Afridi could be the poster boy for Pak unity
I cannot recall having had a better weekend in recent years than this Sunday. Tele-watching Pakistan in the T-20 finals wasn’t just a sporting delight. It was a spectacle the terror-smashed country so richly deserved to realize that it could stand as one in a battlefield.
Torn asunder by the Taliban in the North West, the Pakistanis couldn’t have asked for more. The victory was doubly sweet for the team was led from upfront by iconic all-rounder Shahid Afridi. It sent home the message that not all Pathans were Taliban. More so when one-time cricketing God Imran Khan is, in his current political role, perceived as soft on the violent Taliban movement conducted in the name of Allah.
It was the Taliban sponsored violence against cricket that had rendered Younis Khan’s boys the game’s pariahs. Their victory lap at Lord’s is an image that’ll bolster not just the beleaguered nation’s resolve to stay united but offer to its youth influenced by Taliban the hope of a life beyond gun-barrels. President Asif Zardari’s spin-doctors must let them know that young achievers like Afridi and the 17-year-old Mohammed Aamer were the poster-boys of Pakistan. Not the likes of those led astray by Baitullah Mahsud.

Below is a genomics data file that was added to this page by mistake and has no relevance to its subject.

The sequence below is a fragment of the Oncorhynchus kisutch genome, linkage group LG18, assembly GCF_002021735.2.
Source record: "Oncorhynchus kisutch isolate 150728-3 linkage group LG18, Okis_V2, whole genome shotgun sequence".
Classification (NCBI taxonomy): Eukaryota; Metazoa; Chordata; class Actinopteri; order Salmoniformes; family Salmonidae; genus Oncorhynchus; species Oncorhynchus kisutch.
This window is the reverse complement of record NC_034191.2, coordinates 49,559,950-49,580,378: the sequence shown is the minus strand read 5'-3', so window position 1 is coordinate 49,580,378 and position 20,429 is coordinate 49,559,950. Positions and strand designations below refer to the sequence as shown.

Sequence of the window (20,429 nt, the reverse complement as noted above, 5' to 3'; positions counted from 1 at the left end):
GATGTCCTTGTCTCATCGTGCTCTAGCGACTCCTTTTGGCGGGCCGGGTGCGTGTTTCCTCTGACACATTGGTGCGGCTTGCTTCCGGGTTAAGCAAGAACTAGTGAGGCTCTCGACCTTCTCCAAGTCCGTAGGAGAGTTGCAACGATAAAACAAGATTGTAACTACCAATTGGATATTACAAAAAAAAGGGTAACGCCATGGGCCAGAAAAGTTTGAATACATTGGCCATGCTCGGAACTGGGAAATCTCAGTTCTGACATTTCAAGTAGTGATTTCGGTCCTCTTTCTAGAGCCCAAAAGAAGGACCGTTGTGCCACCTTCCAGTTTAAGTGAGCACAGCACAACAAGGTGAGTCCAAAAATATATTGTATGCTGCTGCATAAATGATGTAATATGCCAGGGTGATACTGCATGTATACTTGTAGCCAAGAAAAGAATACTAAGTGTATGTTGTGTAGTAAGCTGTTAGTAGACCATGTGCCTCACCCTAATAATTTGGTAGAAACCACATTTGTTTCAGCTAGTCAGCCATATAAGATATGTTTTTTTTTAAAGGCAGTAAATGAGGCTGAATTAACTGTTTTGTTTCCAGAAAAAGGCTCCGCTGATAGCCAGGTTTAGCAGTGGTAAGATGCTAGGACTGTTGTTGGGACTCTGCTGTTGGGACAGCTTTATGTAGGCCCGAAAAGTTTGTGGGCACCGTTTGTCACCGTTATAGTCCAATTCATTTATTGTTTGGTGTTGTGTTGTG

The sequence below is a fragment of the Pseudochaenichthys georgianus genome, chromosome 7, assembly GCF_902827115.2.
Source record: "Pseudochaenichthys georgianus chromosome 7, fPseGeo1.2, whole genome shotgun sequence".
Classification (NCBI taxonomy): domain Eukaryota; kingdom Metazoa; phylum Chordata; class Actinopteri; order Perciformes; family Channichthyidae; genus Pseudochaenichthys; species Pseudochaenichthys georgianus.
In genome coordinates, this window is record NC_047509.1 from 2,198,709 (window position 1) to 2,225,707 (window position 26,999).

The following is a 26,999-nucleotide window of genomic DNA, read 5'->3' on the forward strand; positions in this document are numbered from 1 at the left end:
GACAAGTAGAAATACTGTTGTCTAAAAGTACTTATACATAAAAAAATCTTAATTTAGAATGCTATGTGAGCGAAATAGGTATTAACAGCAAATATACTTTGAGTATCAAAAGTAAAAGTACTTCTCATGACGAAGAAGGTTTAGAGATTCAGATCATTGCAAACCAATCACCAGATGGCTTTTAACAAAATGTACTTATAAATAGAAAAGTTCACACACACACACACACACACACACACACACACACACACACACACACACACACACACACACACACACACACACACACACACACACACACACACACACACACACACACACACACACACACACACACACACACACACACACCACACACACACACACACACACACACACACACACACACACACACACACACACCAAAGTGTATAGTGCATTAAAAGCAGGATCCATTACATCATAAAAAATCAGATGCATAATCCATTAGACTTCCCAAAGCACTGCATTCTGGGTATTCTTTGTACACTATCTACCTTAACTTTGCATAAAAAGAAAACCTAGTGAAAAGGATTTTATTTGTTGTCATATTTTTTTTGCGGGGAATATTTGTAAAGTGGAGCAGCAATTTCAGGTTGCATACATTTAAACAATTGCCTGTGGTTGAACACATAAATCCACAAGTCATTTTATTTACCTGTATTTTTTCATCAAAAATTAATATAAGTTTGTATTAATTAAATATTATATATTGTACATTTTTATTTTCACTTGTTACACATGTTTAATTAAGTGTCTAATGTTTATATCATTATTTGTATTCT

It was only expected the T-20 championship lit up skies over many Pakistani cities. The bonus really was the play in the Indian media that savored the victory as one of its own team. There is no dearth in the divided sub-continent of people who care for fair appreciation.
Peace activists must prepare a compendium of match reports in the Indian press and have them distributed across Pakistan. We enjoy defeating each other. But on occasions like the one in London this Sunday, our sub-continental pride makes us think as one people. India won the trophy the first time. Pakistan has it now.